Abortion is one of the most hot-button cultural issues even almost 50 years after the landmark legal case made the procedure legal in the United States. Two 2020 movies elected to normalize the topic of abortion as a healthcare option but through very different approaches.
Never Rarely Sometimes Always plays out like a horror movie but not just with the hard-hitting reality of abortion access for many in this country, it’s also a horror movie about being a teenage girl in modern America. Autumn (Sidney Flanigan) is 17 years old, a budding musician, and about 18 weeks pregnant with the baby of her abusive boyfriend. She’s living in small-town Pennsylvania and the closest clinic that will treat her and not require parental permission and notification is in New York City. Her best friend, Skyler (Talia Ryder), steals a stash of cash from their supermarket job and books bus tickets to the big city. They travel on their own without informing their parents. However, the two girls must run around the city to jump through bureaucratic hoops while their dwindling money supply makes their options more desperate.
The movie is steeped in realism, which at different points comes across as an indictment on the burdens placed upon young women, but it’s also an understated case that wants to preach through its actions rather than any hokey soap box moments. Writer/director Eliza Hitman keeps things simple and to the bone for her narrative. We follow Autumn sneak out and try and get an abortion, only to have to wait longer and longer, with no place to stay overnight in a city she and her friend are unfamiliar with. I was fearing for both Autumn and Skyler as their stay increased and their money supply decreased. Just about every man depicted onscreen has an ulterior motive. Autumn’s boyfriend is controlling and abusive (inspiring a song Autumn performs for a school talent show in the opening scene). The supermarket boss insists on kissing the girls’ hands when they turn in their registers at the end of their shift. The creepy guy on the bus clearly has his sights set on Skyler. The guy on the subway just starts masturbating while staring at them. Being alone, far from home, and limited in means and transportation, you feel an overwhelming dread that something bad is going to happen to these two girls and it will be at the hands of men. They are victimized in small ways and large throughout their very existence. This dread does not go away until the very end of the movie. Skyler walks away to make some risky choices to earn needed money, and it’s not exaggerated but you do worry you may never see her again. Surely, many will reflect, it shouldn’t be this arduous for women to seek legal medical procedures, and when mostly-male legislators create extra burdens, it pushes desperate people into danger. At no point does anyone opine about body autonomy or anything overtly political. However, the movie’s entire function is to demonstrate these undue burdens.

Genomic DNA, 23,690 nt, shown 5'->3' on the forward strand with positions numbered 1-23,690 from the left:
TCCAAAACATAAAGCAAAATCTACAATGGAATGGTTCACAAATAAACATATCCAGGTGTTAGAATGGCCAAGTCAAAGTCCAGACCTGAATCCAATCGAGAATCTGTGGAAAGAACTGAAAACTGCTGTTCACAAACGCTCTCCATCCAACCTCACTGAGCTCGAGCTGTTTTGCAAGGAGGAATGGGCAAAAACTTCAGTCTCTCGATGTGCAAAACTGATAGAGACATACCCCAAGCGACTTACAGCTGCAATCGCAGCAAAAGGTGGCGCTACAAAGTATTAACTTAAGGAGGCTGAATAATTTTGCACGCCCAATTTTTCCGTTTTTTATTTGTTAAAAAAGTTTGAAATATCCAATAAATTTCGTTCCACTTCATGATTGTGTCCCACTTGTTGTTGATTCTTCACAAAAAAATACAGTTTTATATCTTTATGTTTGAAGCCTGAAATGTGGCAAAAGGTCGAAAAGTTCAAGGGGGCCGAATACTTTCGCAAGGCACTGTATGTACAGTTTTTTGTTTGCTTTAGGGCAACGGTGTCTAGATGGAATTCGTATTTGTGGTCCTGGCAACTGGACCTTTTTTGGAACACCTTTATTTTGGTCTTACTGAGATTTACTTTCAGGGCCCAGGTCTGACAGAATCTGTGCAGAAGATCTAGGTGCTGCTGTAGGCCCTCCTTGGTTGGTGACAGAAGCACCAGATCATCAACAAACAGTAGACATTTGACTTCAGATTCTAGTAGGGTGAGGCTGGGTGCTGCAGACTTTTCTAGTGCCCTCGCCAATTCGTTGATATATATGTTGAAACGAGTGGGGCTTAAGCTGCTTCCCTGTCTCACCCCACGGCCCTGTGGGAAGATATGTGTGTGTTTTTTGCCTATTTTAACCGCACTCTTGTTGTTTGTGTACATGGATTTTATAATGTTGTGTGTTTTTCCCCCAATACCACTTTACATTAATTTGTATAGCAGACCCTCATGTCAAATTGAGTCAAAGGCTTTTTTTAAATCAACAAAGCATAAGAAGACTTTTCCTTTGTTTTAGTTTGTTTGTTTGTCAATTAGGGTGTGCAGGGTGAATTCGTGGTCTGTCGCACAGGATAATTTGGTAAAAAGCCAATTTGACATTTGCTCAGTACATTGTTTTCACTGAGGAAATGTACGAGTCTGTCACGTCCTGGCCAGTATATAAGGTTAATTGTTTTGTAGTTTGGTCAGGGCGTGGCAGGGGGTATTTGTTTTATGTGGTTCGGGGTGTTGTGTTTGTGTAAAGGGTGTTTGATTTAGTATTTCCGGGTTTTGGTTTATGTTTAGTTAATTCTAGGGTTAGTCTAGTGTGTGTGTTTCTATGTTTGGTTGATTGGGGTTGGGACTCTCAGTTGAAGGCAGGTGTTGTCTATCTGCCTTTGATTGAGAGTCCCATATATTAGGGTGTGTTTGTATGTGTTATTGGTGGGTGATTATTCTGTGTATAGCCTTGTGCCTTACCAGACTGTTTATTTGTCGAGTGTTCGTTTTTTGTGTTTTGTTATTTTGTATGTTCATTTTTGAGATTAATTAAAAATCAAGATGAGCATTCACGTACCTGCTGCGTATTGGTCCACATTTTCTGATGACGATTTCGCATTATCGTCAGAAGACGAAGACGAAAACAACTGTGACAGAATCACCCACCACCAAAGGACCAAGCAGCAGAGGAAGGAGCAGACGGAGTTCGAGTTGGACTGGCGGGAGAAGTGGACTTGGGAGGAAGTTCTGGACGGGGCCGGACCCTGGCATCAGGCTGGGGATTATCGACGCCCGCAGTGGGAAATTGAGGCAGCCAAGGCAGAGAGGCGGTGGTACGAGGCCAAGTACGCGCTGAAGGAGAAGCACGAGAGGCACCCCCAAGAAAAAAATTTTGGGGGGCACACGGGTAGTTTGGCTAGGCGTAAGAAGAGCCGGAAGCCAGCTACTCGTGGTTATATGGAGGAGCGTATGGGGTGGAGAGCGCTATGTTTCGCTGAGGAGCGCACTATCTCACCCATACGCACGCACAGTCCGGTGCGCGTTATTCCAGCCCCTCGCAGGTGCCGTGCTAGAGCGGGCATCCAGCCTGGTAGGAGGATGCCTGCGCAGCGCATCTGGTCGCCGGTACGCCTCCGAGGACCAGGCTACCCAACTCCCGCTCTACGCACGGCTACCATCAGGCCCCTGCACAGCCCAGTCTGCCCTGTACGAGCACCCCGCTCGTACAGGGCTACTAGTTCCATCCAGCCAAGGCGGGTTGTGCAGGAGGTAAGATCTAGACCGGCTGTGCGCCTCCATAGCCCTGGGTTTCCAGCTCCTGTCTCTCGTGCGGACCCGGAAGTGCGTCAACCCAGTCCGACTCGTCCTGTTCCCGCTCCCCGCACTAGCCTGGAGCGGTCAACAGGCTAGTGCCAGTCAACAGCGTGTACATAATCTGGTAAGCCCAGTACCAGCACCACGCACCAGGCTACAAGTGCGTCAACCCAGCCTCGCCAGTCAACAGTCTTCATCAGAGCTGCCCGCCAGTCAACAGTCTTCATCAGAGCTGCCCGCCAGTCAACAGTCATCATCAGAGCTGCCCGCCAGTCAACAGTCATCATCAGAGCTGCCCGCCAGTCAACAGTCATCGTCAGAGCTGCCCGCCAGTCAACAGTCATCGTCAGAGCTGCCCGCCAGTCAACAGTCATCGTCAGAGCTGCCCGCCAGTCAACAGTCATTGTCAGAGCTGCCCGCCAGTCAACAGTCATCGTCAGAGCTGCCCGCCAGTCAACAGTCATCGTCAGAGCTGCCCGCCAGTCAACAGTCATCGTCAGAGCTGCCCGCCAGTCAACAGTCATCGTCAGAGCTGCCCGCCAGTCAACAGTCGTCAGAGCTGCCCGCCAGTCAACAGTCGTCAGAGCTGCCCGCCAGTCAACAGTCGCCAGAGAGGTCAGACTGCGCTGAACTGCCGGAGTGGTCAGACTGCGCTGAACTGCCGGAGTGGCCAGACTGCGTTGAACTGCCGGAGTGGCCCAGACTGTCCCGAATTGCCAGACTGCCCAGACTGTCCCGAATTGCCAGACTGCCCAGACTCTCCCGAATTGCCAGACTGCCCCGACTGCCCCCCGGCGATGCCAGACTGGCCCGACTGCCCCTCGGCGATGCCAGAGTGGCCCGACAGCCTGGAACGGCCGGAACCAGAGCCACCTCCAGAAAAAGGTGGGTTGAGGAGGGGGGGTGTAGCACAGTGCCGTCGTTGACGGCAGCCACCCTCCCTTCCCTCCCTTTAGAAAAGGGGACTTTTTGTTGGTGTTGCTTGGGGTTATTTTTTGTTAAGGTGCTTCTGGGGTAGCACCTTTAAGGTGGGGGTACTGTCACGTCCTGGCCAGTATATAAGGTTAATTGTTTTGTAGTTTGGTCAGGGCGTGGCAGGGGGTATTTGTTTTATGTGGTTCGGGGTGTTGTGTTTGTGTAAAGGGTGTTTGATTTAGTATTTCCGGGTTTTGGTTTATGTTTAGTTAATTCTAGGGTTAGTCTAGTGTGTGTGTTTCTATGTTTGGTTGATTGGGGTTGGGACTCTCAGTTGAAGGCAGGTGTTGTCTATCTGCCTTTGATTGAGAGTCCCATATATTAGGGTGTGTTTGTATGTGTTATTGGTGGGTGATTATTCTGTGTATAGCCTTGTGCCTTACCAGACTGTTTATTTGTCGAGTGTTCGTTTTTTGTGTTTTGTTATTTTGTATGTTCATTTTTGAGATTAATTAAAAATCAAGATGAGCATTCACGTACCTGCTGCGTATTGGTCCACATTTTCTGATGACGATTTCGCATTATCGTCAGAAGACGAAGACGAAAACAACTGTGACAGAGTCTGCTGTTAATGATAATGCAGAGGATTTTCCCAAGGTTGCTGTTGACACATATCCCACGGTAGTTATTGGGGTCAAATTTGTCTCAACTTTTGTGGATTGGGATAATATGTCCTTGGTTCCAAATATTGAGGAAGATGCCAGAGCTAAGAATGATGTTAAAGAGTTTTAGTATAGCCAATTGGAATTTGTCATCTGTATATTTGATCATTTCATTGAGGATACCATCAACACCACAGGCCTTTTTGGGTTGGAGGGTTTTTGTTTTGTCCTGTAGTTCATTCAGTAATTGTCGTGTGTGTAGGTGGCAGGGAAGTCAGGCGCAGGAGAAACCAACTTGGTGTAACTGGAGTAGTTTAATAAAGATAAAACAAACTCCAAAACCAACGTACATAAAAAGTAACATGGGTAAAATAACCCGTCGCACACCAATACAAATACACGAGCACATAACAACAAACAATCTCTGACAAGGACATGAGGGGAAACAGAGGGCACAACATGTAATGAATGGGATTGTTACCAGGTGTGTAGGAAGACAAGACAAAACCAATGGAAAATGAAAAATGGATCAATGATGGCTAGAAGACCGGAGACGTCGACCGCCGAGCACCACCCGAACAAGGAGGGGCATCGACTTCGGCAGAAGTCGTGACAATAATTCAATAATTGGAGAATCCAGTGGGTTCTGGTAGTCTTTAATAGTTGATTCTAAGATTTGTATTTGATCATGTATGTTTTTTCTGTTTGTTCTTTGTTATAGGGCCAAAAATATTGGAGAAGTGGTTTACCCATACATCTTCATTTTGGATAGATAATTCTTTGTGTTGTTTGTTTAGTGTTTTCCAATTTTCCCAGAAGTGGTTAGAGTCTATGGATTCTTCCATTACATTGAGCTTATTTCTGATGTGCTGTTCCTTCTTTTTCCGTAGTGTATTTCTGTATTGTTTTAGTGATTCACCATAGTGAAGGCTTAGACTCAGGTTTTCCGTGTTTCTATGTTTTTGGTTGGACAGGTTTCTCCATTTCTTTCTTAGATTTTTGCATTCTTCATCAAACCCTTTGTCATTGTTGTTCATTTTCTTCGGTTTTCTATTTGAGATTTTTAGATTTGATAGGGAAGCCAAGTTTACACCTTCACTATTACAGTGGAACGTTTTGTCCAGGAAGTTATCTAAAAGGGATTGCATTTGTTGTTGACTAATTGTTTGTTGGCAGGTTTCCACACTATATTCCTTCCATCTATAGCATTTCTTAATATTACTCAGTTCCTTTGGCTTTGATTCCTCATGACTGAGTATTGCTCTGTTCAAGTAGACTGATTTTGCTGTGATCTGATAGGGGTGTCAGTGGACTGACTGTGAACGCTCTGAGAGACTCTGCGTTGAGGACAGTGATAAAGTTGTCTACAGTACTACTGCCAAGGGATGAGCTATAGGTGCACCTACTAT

Flanigan has been getting serious Oscar buzz for her performance and deservedly so. Autumn is definitely intended to be a relatable representation for many women going through similar struggles. Much of the performance relies upon her guarded acting through a veil of emotional detachment. She’s been ground down by her small town, by her family, by her abusive boyfriend and his jerk friends, and this can make her seem like a numb zombie at points. Autumn isn’t, though, she’s just trying to stay afloat from trauma and anxiety eating away at her. Flanigan has a quiet strength to her that keeps you pinned to the screen. She does have one standout scene that I’m sure would be her Oscar clip. At one New York clinic, an employee runs through a standard questionnaire (where the film gets its title from) and hits upon whether Autumn has been coerced into sex she didn’t want to have, and that’s when the emotions of Flanigan’s performance break through, her eyes welling with tears, her inability to answer while still answering. The off-screen employee recognizes the confirmations and responds with adept compassion. With that you also can glean how many times this clinic employee has heard these same gut-wrenching responses.
Beyond being a dread-filled horror movie of discomfort, Never Rarely Sometimes Always also becomes an unexpectedly touching movie about the great lengths that friends will go for one another. While there aren’t extensive conversations about how much they love one another, the actions speak for themselves, much like the rest of the understated movie. It’s Skyler who takes the lead in putting together this journey, keeping track of their progress, and eventually doing what needs to be done to gain money to go home. Both Skyler and Autumn support one another and rely upon one another and will go the extra mile for one another. A hand held tightly can be all the confirmation we need of their love and friendship during the most trying of times.